process can allocate memory
using stack or heap
segments. Heaps allow the allocation of memory dynamically using C
functions such as
malloc( ), but with this comes
the overhead of the OS’s internal dynamic memory
allocation routines. Stacks are more convenient for developers
because the declaration syntax is simpler, and there is no overhead
from dynamic memory allocation routines of the OS.
A stack is a last-in-first-out (LIFO) queue. The common stack
(to add to the end of the stack) and
pop (to remove the last item placed on the stack).
These operators are used on the Assembly level by instructions with
the same name. The stack is 32 bits wide and usually has a static
starting position. Its size is governed by the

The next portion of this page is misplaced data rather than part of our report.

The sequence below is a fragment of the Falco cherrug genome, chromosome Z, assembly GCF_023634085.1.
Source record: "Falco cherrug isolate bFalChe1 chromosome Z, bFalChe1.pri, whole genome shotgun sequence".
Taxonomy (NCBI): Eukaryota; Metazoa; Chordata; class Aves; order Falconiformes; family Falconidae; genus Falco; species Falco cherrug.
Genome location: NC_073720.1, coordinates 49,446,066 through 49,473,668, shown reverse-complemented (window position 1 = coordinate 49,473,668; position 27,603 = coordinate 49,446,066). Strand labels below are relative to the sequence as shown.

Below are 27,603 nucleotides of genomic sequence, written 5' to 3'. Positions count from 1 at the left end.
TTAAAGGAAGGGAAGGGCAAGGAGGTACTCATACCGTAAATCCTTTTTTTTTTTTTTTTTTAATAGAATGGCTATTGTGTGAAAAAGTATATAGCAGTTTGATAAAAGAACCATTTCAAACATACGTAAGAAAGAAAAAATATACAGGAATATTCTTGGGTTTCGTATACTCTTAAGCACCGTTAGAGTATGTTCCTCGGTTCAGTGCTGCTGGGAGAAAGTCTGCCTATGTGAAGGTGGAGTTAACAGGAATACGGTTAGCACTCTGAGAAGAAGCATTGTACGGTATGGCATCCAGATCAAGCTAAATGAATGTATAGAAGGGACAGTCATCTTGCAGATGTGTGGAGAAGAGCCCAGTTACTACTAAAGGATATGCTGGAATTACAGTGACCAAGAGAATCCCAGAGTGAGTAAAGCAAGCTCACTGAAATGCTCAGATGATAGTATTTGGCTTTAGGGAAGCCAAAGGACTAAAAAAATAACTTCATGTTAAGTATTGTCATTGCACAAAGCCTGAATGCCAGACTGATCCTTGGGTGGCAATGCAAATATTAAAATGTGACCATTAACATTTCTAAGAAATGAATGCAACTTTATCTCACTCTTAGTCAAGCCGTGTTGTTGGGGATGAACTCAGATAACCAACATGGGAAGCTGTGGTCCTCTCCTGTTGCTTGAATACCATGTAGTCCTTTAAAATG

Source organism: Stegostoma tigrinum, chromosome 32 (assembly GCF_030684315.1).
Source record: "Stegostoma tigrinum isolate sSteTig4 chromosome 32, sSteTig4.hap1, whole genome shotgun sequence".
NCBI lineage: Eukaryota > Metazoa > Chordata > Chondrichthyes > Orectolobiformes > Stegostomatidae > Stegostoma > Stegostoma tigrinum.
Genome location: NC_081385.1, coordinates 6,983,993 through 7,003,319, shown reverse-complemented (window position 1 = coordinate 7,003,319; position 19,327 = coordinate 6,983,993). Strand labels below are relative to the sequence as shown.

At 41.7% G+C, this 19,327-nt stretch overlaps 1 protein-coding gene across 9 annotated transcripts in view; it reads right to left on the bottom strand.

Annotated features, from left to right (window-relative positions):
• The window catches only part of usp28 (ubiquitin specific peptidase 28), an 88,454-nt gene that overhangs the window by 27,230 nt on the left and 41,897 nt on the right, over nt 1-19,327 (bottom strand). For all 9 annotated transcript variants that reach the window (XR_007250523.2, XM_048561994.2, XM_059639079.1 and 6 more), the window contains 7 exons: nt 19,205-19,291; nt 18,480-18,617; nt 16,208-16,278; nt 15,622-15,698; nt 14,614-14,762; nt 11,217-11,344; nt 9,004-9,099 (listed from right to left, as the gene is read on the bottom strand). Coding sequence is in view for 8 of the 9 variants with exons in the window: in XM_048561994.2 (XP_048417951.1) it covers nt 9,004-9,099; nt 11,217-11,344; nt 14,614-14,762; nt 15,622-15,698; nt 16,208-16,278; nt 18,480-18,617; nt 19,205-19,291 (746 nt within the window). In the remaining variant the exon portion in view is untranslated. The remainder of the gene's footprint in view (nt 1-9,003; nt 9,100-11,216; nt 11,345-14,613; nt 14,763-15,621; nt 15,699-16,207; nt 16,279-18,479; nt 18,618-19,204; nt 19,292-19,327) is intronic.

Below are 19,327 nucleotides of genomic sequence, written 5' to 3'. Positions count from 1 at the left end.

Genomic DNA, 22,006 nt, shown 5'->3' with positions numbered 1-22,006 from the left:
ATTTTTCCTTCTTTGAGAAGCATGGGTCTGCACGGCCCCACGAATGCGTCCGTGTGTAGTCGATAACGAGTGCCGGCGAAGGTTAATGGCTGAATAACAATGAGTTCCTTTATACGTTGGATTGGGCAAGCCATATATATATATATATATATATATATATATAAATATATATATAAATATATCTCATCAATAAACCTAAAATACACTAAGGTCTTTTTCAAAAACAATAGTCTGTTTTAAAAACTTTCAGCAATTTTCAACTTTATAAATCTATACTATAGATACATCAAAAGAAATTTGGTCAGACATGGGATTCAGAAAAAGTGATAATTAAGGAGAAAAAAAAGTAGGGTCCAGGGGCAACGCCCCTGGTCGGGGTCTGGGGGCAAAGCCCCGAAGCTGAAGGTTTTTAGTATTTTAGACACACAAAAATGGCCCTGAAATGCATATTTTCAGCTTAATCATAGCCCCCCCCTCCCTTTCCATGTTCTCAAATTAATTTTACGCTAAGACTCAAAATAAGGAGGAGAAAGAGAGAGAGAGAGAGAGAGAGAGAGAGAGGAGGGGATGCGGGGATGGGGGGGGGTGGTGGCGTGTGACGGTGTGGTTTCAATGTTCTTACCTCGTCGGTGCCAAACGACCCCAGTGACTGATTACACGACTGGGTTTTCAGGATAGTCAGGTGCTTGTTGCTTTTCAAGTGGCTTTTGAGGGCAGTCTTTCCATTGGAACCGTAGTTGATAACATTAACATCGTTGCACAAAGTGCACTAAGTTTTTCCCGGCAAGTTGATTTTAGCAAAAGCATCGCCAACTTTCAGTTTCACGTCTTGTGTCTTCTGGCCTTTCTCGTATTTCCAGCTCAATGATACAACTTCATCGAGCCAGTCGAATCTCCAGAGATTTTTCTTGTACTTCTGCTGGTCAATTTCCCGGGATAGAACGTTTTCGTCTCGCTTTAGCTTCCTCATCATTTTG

extended base pointer (EBP) and
extended stack pointer (ESP) CPU registers, but it typically grows
“down.” As it grows, the top of the
stack (ESP) gets closer to the lowest virtual memory address, as in
Figure 5-2. Also shown in Figure 5-2 is the ESP register, which points to the top
of the stack. The EBP register serves a special purpose, as it
identifies the start of a stack frame by pointing to the bottom of
the current stack frame. A stack
is an area of memory that holds the local function variables as well as the arguments that were passed to the function that is executing. Stack frames are allocated by subtracting from the value of EBP and moving the bottom of the stack frame up the stack. ...